Culton receives her plaque from the African Union (AU) Commission’s Head of Communication, Ms. Wynne Musabayana

You won an award for your pitch at the AWIM Conference. Can you share the story behind your story(why you pitched your topic) and what this means for your professional journey

My story pitch was as a result of curiosity about Uganda’s relationship with South Sudan. Since 2005, Ugandans found a new market for both their goods and labor export. Movement became easier as more people went in and out for businesses. Ugandan traders found it easier to export their goods including agro-products. My sister-in-law is one of these. She passed on the skills to south Sudanese. When the war started in 2013, she pulled out for safety but her friends in South Sudan picked from where she stopped. The Ugandan government started cutting down on restrictions to facilitate trade between the two countries.

If you had your way, what policy would you push and what result do you hope to get out of it?

I would push for a one Africa Visa, just like the Schengen Visa for Europe. African countries need to strip off many of the conditions and restrictions to allow movement. Besides fears of a return to their home countries, migration facilitates the transfer of skills, manpower, and innovations. As an individual, I would hope to see more people coming to Uganda and more Ugandans migrating for investment.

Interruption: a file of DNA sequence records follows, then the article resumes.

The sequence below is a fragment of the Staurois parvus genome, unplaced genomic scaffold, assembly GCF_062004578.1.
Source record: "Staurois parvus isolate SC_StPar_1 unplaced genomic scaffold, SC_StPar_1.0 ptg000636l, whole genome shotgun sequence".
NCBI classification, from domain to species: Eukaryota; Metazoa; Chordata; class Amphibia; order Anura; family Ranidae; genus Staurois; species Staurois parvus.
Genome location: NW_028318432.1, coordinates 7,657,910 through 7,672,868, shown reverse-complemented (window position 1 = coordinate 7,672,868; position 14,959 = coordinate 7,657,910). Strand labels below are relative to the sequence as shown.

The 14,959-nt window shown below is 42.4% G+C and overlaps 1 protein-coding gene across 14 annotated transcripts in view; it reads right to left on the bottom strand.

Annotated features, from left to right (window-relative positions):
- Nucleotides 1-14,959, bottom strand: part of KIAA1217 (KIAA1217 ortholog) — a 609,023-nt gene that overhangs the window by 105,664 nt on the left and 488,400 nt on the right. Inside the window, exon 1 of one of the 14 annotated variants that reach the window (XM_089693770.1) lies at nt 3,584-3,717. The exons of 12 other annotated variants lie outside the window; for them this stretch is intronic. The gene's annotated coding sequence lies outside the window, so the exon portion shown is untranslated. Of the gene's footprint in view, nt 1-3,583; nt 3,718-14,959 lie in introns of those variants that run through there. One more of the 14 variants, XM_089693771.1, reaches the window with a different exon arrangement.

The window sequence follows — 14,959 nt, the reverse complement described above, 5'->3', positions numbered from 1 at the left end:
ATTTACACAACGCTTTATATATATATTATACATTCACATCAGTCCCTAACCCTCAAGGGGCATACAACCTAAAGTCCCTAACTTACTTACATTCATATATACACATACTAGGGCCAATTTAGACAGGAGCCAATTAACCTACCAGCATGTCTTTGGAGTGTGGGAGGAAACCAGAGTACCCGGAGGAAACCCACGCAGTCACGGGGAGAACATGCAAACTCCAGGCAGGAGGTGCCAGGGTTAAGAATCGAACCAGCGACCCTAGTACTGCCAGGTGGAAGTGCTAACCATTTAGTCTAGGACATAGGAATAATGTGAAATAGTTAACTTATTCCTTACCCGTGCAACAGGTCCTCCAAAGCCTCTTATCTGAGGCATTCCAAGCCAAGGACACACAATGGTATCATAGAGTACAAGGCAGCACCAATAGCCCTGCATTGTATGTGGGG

What were your expectations before AWIM 19 and how have these expectations been met?

I dreamt of a life-changing experience at AWiM19. I met motivating and inspiring women. From keynote speakers to attendees. I was greatly inspired to do better in changing the African narrative.

Where do you see yourself in the next five years?

By the grace of God. I will be an Icon in my country, Changing the narrative, creating more impact.

Final Words

I extend my gratitude to Dr. Yemisi Akinbobola for dreaming and put this dream to reality. AWIM is a platform that enables women to lift others. Indeed, a candle loses nothing by lighting another one. Together, we will change the narrative.

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C.E.O & Co-founder, AWiM

Dr Yemisi Akinbobola is an award-winning journalist, academic, consultant and co-founder of African Women in Media (AWiM). AWiM’s vision is that one-day African women will have equal access to representation in media. Joint winner of the CNN African Journalist Award 2016 (Sports Reporting), Yemisi ran her news website IQ4News between 2010-14.
Yemisi holds a PhD in Media and Cultural Studies from Birmingham City University, where she is a Senior Lecturer. She has published scholarly research on women’s rights, African feminism, and journalism and digital public spheres. She was Editorial Consultant for the United Nations Security Council Resolution 1325 commemorative book titled “She Stands for Peace: 20 Years, 20 Journeys”, and currently hosts the book’s podcast.
She speaks regularly on issues relating to gender and media. In 2021 she was recognized as one of 100 Most Influential African Women.